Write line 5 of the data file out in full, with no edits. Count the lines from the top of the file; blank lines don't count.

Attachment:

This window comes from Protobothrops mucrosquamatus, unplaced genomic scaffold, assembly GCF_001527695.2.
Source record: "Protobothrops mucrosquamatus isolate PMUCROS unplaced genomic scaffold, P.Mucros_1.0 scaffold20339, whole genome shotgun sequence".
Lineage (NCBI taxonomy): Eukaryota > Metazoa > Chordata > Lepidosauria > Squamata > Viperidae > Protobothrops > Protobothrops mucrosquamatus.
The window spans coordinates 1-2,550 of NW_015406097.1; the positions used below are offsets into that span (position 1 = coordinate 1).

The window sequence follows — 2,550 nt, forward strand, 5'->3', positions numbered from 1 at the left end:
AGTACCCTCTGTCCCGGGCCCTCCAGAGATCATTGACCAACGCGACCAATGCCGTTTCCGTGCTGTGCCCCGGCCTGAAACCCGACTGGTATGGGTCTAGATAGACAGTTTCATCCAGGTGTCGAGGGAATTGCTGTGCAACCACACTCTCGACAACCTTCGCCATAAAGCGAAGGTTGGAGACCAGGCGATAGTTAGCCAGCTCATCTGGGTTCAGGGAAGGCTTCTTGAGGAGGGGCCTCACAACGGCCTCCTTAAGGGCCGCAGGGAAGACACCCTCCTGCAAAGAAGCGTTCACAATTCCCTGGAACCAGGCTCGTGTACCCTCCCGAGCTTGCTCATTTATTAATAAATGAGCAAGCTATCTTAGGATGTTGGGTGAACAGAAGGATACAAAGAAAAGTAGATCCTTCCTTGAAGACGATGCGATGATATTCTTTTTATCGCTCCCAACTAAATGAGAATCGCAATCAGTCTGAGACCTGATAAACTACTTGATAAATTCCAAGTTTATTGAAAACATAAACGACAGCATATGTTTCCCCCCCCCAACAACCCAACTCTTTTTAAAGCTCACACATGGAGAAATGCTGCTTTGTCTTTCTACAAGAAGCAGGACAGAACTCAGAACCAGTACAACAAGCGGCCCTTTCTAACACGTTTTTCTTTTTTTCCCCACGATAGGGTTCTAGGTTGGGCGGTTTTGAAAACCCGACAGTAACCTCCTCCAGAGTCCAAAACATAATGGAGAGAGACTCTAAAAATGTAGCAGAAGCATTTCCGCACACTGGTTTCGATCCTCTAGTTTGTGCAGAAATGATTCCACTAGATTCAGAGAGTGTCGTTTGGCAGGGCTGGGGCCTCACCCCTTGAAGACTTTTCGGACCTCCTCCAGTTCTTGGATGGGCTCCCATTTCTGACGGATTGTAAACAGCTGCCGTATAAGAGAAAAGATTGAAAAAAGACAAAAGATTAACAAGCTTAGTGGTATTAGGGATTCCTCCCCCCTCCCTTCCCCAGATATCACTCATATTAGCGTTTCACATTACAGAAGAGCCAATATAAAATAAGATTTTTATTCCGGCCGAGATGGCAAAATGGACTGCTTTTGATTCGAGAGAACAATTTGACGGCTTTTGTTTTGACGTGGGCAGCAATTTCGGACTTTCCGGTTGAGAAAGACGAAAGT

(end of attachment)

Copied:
The window sequence follows — 2,550 nt, forward strand, 5'->3', positions numbered from 1 at the left end: